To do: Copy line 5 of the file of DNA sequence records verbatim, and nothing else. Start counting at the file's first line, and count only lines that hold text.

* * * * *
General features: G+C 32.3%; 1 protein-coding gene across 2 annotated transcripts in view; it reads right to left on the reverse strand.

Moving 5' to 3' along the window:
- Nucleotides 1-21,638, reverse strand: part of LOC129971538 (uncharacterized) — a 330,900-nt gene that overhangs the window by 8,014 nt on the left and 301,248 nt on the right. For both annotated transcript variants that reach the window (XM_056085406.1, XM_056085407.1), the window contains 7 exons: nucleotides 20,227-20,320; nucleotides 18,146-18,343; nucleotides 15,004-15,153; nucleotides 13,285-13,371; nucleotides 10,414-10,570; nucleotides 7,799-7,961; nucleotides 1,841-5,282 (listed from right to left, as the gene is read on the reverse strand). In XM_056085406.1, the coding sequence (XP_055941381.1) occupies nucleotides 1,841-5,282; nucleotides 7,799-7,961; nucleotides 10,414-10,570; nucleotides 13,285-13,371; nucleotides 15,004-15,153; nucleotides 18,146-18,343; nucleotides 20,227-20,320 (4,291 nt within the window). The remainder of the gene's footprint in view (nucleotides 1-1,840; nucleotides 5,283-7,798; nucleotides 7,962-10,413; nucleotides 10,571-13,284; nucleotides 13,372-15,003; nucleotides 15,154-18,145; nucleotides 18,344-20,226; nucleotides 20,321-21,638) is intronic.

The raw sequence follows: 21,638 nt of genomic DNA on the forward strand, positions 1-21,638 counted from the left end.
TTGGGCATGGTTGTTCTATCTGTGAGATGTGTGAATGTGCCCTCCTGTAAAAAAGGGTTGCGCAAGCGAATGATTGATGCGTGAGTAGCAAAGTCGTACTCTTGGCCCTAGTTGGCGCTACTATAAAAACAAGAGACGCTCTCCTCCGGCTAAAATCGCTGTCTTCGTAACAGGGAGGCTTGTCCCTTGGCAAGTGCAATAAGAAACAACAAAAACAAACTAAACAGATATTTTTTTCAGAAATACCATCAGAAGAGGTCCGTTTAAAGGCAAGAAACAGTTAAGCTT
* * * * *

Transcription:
TTGGGCATGGTTGTTCTATCTGTGAGATGTGTGAATGTGCCCTCCTGTAAAAAAGGGTTGCGCAAGCGAATGATTGATGCGTGAGTAGCAAAGTCGTACTCTTGGCCCTAGTTGGCGCTACTATAAAAACAAGAGACGCTCTCCTCCGGCTAAAATCGCTGTCTTCGTAACAGGGAGGCTTGTCCCTTGGCAAGTGCAATAAGAAACAACAAAAACAAACTAAACAGATATTTTTTTCAGAAATACCATCAGAAGAGGTCCGTTTAAAGGCAAGAAACAGTTAAGCTT